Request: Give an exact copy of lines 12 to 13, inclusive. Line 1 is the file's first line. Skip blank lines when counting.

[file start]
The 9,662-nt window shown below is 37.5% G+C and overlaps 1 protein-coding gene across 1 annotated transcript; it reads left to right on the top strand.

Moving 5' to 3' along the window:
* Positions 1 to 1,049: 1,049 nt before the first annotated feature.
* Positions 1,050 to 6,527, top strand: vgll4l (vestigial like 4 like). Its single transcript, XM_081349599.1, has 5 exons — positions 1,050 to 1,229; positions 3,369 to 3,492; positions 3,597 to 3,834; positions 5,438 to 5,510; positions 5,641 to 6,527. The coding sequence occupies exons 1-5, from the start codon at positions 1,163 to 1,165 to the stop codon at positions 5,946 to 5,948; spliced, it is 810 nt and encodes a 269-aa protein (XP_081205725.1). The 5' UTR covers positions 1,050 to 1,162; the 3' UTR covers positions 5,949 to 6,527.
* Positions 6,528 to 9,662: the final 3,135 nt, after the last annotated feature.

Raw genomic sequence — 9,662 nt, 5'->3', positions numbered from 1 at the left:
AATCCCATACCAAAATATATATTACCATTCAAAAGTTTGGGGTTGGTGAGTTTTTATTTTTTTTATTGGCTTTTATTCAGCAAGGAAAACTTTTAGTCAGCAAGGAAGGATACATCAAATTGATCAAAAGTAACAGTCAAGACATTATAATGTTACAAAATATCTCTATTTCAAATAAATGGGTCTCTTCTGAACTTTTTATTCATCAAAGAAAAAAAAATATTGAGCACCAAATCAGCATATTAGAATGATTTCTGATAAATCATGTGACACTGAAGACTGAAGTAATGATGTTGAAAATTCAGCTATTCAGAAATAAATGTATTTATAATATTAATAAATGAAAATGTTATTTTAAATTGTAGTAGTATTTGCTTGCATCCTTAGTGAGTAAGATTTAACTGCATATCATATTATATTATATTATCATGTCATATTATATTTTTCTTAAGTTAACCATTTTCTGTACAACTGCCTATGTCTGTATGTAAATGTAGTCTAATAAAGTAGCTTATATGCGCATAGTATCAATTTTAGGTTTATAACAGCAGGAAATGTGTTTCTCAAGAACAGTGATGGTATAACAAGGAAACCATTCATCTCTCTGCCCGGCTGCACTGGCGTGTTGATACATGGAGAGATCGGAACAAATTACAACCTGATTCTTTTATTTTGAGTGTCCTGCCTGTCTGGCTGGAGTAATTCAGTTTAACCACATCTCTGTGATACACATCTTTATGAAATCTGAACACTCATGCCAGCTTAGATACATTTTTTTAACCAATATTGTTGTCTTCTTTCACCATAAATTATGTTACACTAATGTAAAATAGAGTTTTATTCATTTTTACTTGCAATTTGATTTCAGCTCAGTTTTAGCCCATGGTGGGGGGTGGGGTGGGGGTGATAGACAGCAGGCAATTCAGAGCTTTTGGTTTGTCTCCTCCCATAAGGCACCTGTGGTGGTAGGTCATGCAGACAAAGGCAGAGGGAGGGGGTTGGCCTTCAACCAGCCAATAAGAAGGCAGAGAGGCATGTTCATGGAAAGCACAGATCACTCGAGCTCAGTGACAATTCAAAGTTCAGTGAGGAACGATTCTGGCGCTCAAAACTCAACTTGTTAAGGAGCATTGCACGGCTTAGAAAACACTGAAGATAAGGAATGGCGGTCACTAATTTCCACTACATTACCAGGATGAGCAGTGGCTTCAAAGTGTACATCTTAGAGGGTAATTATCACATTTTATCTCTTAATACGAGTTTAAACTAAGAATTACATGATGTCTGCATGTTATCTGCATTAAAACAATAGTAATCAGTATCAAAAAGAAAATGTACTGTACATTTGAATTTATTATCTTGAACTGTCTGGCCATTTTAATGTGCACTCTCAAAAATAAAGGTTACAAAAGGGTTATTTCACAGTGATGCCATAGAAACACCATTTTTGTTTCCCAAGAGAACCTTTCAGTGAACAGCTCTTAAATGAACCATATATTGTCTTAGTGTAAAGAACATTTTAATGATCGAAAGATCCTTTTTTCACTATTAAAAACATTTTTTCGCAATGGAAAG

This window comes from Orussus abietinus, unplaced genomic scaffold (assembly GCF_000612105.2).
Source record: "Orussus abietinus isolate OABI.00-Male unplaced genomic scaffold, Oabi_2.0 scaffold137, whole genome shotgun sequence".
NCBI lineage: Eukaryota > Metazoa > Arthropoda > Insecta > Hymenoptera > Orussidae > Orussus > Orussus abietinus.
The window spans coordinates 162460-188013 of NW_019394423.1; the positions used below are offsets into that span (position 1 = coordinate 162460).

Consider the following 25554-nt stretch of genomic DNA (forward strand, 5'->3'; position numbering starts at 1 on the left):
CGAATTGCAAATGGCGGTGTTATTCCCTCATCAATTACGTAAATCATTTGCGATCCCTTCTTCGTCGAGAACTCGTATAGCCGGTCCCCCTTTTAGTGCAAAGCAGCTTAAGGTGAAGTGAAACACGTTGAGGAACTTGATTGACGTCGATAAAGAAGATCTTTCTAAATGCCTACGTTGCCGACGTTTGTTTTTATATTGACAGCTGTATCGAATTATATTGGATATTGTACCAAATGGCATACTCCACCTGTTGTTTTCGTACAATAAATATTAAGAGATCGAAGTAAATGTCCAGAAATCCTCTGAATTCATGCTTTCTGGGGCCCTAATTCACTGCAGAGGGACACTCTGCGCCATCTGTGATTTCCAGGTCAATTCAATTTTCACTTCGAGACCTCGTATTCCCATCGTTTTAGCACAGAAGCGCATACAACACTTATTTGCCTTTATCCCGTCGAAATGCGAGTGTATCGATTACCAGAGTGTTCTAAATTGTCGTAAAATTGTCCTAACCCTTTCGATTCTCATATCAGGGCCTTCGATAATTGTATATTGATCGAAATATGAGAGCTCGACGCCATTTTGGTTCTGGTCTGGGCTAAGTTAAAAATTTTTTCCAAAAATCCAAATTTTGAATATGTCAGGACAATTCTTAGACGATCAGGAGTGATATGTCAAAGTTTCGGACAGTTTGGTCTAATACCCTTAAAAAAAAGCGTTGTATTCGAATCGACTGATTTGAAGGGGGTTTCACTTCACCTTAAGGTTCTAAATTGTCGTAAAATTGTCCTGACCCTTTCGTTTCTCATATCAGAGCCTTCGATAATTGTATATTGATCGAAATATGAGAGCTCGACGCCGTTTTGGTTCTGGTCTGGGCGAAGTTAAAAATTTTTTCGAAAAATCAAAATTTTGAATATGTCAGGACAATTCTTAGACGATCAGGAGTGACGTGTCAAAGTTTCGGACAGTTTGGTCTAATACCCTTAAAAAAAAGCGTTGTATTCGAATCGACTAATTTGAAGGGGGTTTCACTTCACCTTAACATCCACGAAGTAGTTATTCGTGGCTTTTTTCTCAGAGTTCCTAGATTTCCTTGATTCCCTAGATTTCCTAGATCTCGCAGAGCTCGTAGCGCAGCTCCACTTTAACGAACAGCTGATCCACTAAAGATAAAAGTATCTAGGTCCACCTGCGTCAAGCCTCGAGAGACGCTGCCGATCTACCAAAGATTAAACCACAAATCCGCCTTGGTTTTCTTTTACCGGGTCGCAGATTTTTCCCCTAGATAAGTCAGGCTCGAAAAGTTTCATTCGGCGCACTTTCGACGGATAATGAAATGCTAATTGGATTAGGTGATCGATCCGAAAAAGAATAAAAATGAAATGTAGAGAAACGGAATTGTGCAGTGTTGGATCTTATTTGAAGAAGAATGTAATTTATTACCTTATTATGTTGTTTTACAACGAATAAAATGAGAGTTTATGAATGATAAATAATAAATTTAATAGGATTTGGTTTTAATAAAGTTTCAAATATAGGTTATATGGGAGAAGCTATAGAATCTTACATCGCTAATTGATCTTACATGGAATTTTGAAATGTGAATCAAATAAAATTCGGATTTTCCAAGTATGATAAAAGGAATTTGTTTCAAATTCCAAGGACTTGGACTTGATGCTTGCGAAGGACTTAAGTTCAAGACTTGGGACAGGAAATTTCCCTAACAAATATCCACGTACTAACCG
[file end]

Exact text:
Consider the following 25554-nt stretch of genomic DNA (forward strand, 5'->3'; position numbering starts at 1 on the left):
CGAATTGCAAATGGCGGTGTTATTCCCTCATCAATTACGTAAATCATTTGCGATCCCTTCTTCGTCGAGAACTCGTATAGCCGGTCCCCCTTTTAGTGCAAAGCAGCTTAAGGTGAAGTGAAACACGTTGAGGAACTTGATTGACGTCGATAAAGAAGATCTTTCTAAATGCCTACGTTGCCGACGTTTGTTTTTATATTGACAGCTGTATCGAATTATATTGGATATTGTACCAAATGGCATACTCCACCTGTTGTTTTCGTACAATAAATATTAAGAGATCGAAGTAAATGTCCAGAAATCCTCTGAATTCATGCTTTCTGGGGCCCTAATTCACTGCAGAGGGACACTCTGCGCCATCTGTGATTTCCAGGTCAATTCAATTTTCACTTCGAGACCTCGTATTCCCATCGTTTTAGCACAGAAGCGCATACAACACTTATTTGCCTTTATCCCGTCGAAATGCGAGTGTATCGATTACCAGAGTGTTCTAAATTGTCGTAAAATTGTCCTAACCCTTTCGATTCTCATATCAGGGCCTTCGATAATTGTATATTGATCGAAATATGAGAGCTCGACGCCATTTTGGTTCTGGTCTGGGCTAAGTTAAAAATTTTTTCCAAAAATCCAAATTTTGAATATGTCAGGACAATTCTTAGACGATCAGGAGTGATATGTCAAAGTTTCGGACAGTTTGGTCTAATACCCTTAAAAAAAAGCGTTGTATTCGAATCGACTGATTTGAAGGGGGTTTCACTTCACCTTAAGGTTCTAAATTGTCGTAAAATTGTCCTGACCCTTTCGTTTCTCATATCAGAGCCTTCGATAATTGTATATTGATCGAAATATGAGAGCTCGACGCCGTTTTGGTTCTGGTCTGGGCGAAGTTAAAAATTTTTTCGAAAAATCAAAATTTTGAATATGTCAGGACAATTCTTAGACGATCAGGAGTGACGTGTCAAAGTTTCGGACAGTTTGGTCTAATACCCTTAAAAAAAAGCGTTGTATTCGAATCGACTAATTTGAAGGGGGTTTCACTTCACCTTAACATCCACGAAGTAGTTATTCGTGGCTTTTTTCTCAGAGTTCCTAGATTTCCTTGATTCCCTAGATTTCCTAGATCTCGCAGAGCTCGTAGCGCAGCTCCACTTTAACGAACAGCTGATCCACTAAAGATAAAAGTATCTAGGTCCACCTGCGTCAAGCCTCGAGAGACGCTGCCGATCTACCAAAGATTAAACCACAAATCCGCCTTGGTTTTCTTTTACCGGGTCGCAGATTTTTCCCCTAGATAAGTCAGGCTCGAAAAGTTTCATTCGGCGCACTTTCGACGGATAATGAAATGCTAATTGGATTAGGTGATCGATCCGAAAAAGAATAAAAATGAAATGTAGAGAAACGGAATTGTGCAGTGTTGGATCTTATTTGAAGAAGAATGTAATTTATTACCTTATTATGTTGTTTTACAACGAATAAAATGAGAGTTTATGAATGATAAATAATAAATTTAATAGGATTTGGTTTTAATAAAGTTTCAAATATAGGTTATATGGGAGAAGCTATAGAATCTTACATCGCTAATTGATCTTACATGGAATTTTGAAATGTGAATCAAATAAAATTCGGATTTTCCAAGTATGATAAAAGGAATTTGTTTCAAATTCCAAGGACTTGGACTTGATGCTTGCGAAGGACTTAAGTTCAAGACTTGGGACAGGAAATTTCCCTAACAAATATCCACGTACTAACCG